GMAT

Published: 19 May 2015 | by Thomas Graf

When you apply for business masters such as the Master in Management (MIM) or the MBA you will find that many schools require the GMAT. GMAT stands for Graduate Management Admission Test and includes quantitative and verbal parts. Test takers receive a final score ranging from 200 to 800 points as well as individual scores for each sub-part of the test.

 

Click here to find:

● more info on the format and timing of the GMAT

● a GMAT mini quiz to see how many questions you get right

● practicing sample questions

● and the Free GMATPrep® software

 

The GMAT and career success

In the Global MIM Survey 2014, we found positive correlations between the average GMAT score of Master in Management students and their average salary after graduation as well as between the GMAT minimum score that programs require and the number of students who found a job within three months of graduation. The GMAT, hence, appears to be a tool for many business schools to select more capable students and by this increase the likelihood that their students start successful careers afterwards. 

GMAT and other tests

Yet, not all business schools require the GMAT. About half of the schools do not require an analytical test at all for their Masters in Management and the other half differs with respect to whether they require the GMAT only or whether they allow for alternative tests as well (Source: Global MIM Survey 2014). If applicants do not know in advance for which schools they will apply, the GMAT, hence, may be the best option as it keeps all doors open - particularly when the applicant achieves a high score.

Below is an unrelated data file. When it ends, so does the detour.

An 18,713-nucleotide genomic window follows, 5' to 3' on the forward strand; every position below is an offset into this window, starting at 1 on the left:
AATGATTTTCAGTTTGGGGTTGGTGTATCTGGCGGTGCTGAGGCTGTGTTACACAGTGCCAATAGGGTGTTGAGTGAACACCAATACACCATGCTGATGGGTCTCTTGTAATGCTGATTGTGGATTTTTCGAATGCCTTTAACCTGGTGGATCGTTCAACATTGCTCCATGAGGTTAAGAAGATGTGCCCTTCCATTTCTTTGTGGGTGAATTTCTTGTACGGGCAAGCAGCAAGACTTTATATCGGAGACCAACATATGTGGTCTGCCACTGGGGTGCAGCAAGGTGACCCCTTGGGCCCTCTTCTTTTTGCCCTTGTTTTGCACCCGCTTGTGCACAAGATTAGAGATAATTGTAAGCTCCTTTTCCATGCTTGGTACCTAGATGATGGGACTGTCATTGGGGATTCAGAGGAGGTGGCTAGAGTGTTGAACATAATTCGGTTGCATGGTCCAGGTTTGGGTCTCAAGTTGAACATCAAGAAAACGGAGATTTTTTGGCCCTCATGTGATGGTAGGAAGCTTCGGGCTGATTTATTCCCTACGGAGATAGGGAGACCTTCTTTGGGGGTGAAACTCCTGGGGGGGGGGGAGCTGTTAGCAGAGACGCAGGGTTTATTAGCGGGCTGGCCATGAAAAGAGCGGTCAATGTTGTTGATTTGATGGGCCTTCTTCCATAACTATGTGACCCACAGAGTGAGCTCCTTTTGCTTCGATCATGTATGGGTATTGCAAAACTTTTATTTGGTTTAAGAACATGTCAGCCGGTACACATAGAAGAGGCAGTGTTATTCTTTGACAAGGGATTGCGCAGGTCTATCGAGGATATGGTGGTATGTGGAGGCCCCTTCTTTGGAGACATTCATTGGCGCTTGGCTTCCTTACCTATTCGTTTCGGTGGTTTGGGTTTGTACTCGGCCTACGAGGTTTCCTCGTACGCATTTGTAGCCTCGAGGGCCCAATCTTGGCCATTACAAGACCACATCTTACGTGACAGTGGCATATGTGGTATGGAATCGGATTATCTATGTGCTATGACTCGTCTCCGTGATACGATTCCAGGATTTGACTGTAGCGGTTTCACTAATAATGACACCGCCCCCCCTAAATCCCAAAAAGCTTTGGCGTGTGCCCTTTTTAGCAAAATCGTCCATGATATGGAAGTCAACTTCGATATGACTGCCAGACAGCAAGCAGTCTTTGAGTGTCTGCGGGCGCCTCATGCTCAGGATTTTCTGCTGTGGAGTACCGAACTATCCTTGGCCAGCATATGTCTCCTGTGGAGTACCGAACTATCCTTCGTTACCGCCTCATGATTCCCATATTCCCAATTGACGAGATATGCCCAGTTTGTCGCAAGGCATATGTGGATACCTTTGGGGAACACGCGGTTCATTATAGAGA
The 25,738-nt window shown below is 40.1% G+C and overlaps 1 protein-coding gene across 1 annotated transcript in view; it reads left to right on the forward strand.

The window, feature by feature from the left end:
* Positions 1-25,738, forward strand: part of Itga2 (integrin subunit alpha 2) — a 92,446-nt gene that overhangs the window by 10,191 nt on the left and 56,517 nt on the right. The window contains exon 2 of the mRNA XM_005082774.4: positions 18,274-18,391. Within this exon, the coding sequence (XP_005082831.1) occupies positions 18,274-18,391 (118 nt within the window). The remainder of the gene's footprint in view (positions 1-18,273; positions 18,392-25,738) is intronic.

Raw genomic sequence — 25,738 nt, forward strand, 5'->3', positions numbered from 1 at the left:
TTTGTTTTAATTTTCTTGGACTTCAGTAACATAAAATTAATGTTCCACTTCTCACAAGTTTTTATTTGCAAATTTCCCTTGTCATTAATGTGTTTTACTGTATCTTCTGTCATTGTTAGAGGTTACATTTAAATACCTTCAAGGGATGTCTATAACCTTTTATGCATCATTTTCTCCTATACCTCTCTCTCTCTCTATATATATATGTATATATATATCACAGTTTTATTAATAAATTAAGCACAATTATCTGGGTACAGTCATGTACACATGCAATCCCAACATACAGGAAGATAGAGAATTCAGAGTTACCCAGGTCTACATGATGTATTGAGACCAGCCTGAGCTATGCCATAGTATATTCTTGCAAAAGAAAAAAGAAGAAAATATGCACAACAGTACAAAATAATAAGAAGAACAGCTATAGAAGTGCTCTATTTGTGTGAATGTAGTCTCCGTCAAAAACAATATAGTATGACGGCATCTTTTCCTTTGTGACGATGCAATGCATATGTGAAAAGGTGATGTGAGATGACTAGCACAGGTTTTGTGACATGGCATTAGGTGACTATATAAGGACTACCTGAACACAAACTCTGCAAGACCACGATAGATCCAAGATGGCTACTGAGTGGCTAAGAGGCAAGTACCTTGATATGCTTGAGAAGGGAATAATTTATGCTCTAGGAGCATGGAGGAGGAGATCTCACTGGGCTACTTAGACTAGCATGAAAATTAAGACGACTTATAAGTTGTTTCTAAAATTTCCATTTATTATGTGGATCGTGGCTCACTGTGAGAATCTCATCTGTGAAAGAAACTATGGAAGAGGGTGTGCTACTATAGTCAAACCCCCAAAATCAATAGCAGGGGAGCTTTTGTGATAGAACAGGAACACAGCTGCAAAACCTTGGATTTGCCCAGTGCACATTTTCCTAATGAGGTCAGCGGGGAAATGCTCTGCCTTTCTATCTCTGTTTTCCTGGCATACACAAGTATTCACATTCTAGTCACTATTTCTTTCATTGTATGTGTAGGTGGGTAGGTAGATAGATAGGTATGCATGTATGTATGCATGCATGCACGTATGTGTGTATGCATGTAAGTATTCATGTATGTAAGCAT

The origin of the GMAT: GMAC

The GMAT was created by the Graduate Management Admission Council (GMAC) and is conducted through test centres worldwide who are licencees of the test. GMAC offers mock tests, preparation material, and statistics on GMAT test takers worldwide. GMAC provides more information on the GMAT here.

What's a good score?

Business Schools differ with respect to minimum GMAT scores they require and the actual average scores of their students. Many schools require less than 600 on their websites - but unofficially, admission managers from internationally accredited schools often mention 600 as an expected mninimum score. Students from highly selective and top-ranked schools even achieve average scores from 650 to more than 700. As a rule of thumb: With 600 you should be fine for most schools that require the GMAT for their pre-experience Masters in Management; many schools will accept you with less as well; and a few schools will expect higher scores.

 

Click here to find:

  • more info on the format and timing of the GMAT
  • a GMAT mini quiz to see how many questions you get right
  • practicing sample questions
  • and the Free GMATPrep® software